We are a mere two days away from the Holiday Bowl. Your Washington State Cougars are up against the Michigan State Spartans, in case you forgot already.
The Cougs will play in their 14th bowl game and third in a row. It's the second straight season they find themselves in the Holiday Bowl and fourth time they've played in this bowl game.
In terms of bowl games, there are wonderful memories and brutal memories. Such is life as a Coug fan.
We're not going to include the 1916 and 1931 Rose Bowls. Anybody still around that have memories of those games?
OK, let's get to it.
First touchdown of the 1998 Rose Bowl
Ah yes, the 1998 Rose Bowl. Perhaps the greatest moment of WSU's bowl history.
Despite the final result (we'll get to that later), qualifying for the Rose Bowl was an incredible achievement for Washington State. Picked seventh in the Pac-10 preseason poll, the Cougs lost only to Arizona State in the regular season and clinched the Rose Bowl berth at Husky Stadium.
I was in fifth grade when this all went down, but I have fond memories of decorating the house with those crimson "Go Cougs" cards The Spokesman-Review gave out to its Spokane-area subscribers. I got tons of Coug Rose Bowl gear for Christmas that year and the morning of Jan. 1 was the first time I ever remember feeling nervous ahead of a Cougar football game. You could say it was my baptism, perhaps.
I kid you not: My dad bought a big screen TV solely for the purpose of watching this game. Hey, it was the 90s and the economy was humming.
I've met some folks over the years that were at this game and they've all told me the coolest moment was when WSU came out of the tunnel prior to kickoff. They told me the vibe in the stadium—one that could have been all Cougs if it were allowed—was incredible. Little Washington State from little Pullman, Washington was in the Rose Bowl. Amazing.
On WSU's third drive Ryan Leaf hit Kevin McKenzie for a 15-yard touchdown, giving WSU an early 7-0 lead. The sideline erupted, the fans went wild, and my living room was full of Coug fans going crazy.
Dec. 30, 2003: WSU 28 Texas 20
If WSU's Apple Cup win in 1997 was the biggest win in school history, this one is right behind it.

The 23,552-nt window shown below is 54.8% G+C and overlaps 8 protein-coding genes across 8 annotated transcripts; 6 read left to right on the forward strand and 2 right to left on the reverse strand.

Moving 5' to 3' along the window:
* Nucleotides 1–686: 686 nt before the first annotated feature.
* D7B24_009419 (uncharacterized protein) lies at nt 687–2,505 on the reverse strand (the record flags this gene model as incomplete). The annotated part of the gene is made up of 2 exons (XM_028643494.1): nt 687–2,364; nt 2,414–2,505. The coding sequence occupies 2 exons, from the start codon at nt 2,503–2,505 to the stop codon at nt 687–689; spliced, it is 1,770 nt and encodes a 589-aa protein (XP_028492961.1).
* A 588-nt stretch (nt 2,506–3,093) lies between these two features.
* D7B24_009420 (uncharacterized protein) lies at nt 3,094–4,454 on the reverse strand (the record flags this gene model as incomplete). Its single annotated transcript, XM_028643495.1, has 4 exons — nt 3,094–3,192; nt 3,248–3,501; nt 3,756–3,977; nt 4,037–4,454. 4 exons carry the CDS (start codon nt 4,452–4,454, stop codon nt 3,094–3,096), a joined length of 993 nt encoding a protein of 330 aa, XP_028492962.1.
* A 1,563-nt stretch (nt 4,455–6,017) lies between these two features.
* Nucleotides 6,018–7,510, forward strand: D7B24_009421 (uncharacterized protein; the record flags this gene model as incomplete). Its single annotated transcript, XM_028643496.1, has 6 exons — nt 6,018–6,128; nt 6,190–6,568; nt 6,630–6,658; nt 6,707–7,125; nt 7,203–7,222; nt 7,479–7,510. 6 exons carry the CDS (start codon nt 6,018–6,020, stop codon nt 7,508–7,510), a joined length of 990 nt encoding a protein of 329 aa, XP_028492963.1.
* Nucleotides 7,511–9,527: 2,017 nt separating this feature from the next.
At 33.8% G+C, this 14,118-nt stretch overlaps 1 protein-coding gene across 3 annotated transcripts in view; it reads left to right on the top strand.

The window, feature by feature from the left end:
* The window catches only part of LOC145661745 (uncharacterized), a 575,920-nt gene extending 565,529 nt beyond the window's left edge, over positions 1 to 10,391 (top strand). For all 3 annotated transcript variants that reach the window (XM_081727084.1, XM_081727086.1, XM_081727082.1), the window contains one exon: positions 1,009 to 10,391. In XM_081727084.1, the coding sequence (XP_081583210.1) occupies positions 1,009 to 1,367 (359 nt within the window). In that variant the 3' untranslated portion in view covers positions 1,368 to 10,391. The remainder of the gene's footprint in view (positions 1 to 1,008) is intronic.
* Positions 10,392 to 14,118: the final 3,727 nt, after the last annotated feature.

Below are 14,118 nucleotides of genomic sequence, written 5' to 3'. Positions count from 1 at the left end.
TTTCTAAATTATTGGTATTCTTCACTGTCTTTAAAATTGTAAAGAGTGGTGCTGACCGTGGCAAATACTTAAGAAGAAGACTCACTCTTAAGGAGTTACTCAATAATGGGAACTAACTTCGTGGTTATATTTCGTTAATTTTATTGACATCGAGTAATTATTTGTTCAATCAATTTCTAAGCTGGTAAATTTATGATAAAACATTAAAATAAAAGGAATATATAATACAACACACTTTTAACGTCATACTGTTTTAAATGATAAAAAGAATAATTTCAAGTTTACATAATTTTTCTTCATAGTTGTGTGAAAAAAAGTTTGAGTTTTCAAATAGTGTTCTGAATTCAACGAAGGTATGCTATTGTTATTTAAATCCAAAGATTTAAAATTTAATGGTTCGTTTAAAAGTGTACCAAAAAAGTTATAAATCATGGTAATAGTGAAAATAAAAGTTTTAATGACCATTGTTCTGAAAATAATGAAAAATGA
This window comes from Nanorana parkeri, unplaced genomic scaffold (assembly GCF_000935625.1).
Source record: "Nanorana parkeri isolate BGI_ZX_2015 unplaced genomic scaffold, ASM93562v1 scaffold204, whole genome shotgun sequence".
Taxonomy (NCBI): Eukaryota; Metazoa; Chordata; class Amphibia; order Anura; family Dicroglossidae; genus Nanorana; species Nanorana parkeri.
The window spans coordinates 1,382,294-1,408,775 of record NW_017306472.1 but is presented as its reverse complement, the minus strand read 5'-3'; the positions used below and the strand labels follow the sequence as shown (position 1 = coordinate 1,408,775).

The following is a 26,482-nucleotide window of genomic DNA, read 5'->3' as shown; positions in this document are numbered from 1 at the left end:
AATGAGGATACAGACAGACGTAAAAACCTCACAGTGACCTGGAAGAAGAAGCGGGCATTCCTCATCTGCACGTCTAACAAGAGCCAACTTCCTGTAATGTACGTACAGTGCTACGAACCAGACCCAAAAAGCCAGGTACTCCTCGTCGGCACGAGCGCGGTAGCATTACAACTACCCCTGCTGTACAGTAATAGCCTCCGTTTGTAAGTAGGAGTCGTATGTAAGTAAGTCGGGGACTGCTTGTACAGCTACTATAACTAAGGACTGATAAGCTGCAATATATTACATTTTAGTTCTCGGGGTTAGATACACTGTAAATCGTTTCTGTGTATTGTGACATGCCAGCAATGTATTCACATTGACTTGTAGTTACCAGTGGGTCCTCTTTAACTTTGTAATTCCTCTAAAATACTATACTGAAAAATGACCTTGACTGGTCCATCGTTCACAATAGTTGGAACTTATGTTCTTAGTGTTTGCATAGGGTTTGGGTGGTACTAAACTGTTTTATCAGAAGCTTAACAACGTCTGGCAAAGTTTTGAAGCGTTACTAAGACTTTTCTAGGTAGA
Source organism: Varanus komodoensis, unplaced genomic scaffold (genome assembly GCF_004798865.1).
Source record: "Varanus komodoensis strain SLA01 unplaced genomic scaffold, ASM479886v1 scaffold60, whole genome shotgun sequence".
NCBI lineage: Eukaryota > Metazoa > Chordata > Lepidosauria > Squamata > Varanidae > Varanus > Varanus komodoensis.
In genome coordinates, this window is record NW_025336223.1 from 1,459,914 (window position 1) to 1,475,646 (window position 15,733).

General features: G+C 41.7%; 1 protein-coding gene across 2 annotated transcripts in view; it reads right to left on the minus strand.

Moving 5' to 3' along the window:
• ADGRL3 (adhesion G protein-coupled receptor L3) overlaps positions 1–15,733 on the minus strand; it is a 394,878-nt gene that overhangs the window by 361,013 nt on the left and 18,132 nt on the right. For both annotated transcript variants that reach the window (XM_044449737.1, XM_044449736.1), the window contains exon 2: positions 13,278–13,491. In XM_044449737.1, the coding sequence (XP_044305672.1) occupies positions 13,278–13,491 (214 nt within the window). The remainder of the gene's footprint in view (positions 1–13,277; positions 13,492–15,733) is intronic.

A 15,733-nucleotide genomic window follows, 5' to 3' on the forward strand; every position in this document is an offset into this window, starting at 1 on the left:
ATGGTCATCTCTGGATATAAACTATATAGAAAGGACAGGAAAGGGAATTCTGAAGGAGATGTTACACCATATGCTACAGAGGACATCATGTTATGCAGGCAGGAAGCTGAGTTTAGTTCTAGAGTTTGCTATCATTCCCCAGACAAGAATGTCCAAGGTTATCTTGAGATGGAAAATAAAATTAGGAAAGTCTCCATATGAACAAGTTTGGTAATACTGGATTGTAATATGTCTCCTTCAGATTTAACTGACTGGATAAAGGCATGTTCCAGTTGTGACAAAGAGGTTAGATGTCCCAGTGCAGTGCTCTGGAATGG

The Texas Longhorns were all hot and bothered because they weren't selected for a BCS bowl, while WSU was coming off (another) lousy Apple Cup. But the Cougar defense wasn't something to ignore, and it's offense could be lethal when clicking on all cylinders.
WSU used a big third quarter to win this one. They were down 10-7 at halftime and scored three touchdowns in the third quarter: a 54-yard bomb from Matt Kegel to Sammy Moore in which Moore managed to say in bounds, a 12-yard score on a direct snap to running back Jonathan Smith, and a Jason David 18-yard scoop and score.
Texas scored with 4:29 to play but the Cougar defense held strong and chased Texas quarterback Chance Mock as time wound down.
Punter Kyle Basler was the game's MVP so it was full team effort in this one.
Sun Snow Bowl
The Cougs were assured of their first winning season since 2003 and were riding sophomore quarterback Luke Falk in the snowy conditions in El Paso, Texas.
The Cougs struck early with a 31-yard catch-and-run touchdown by Jamal Morrow. The Cougar defense played a big role in this one, grabbing two interceptions and a Miami fumble. The first interception came in the end zone and the second one by Shalom Luani sealed the win when Miami elected to have its running back throw the ball, for some reason.
Marcellus Pippins recovered a fumble as Miami was knocking on the door, too.
The win gave WSU a 9-4 record—its best since 2003. It was also the team's first bowl win since the same year.
Kicking off a string of 10-win seasons